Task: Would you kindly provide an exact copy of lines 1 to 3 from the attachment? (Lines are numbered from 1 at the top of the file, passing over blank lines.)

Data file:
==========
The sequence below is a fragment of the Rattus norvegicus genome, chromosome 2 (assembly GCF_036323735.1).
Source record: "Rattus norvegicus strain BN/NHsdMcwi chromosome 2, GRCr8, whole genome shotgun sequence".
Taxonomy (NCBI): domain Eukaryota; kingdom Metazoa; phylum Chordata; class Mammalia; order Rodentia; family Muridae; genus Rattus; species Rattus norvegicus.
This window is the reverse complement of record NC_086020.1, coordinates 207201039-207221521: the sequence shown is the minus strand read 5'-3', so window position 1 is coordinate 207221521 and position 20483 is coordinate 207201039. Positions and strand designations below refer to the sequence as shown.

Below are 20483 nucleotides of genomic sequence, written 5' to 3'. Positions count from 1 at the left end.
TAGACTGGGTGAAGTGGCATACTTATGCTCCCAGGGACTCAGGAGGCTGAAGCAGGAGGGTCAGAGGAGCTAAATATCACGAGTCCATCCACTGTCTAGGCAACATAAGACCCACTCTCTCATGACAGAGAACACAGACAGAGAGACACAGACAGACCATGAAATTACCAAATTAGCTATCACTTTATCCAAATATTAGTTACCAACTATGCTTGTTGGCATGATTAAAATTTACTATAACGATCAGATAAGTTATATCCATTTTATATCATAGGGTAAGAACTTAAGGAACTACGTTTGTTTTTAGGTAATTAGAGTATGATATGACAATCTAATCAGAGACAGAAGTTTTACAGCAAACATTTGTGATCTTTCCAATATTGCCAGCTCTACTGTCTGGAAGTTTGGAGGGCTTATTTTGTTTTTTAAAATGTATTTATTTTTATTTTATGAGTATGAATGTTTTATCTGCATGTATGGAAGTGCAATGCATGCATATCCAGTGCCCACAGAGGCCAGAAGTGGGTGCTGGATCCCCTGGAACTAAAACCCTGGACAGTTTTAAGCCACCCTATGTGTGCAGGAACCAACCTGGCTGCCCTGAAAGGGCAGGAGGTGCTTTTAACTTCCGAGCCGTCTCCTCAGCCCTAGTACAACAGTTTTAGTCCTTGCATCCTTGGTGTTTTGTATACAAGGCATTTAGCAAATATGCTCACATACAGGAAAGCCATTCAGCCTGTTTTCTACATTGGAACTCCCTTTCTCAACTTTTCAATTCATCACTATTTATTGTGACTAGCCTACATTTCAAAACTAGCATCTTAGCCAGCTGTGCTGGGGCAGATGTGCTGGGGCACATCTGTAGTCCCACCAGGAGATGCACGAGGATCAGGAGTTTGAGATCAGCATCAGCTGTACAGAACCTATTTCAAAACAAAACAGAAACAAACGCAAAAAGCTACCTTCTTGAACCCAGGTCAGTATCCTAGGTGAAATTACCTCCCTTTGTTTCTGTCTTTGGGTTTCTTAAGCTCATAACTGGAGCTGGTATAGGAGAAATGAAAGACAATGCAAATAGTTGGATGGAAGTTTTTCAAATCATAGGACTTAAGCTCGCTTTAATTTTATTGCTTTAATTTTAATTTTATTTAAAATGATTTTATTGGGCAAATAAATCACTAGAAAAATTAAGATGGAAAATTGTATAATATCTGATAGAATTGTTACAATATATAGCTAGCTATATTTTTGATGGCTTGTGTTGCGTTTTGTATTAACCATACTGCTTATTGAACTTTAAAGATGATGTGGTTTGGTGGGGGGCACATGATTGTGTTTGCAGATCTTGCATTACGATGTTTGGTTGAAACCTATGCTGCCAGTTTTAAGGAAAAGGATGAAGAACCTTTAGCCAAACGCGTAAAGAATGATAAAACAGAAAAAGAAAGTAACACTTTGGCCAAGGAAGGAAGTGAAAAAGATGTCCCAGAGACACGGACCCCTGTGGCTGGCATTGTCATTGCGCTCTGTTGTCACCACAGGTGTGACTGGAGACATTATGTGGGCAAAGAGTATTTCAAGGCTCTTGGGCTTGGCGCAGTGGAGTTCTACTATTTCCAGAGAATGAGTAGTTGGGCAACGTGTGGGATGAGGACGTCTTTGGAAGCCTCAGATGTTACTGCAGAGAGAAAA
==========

The sequence below is a fragment of the Rattus norvegicus genome, chromosome 2 (assembly GCF_036323735.1).
Source record: "Rattus norvegicus strain BN/NHsdMcwi chromosome 2, GRCr8, whole genome shotgun sequence".
Taxonomy (NCBI): domain Eukaryota; kingdom Metazoa; phylum Chordata; class Mammalia; order Rodentia; family Muridae; genus Rattus; species Rattus norvegicus.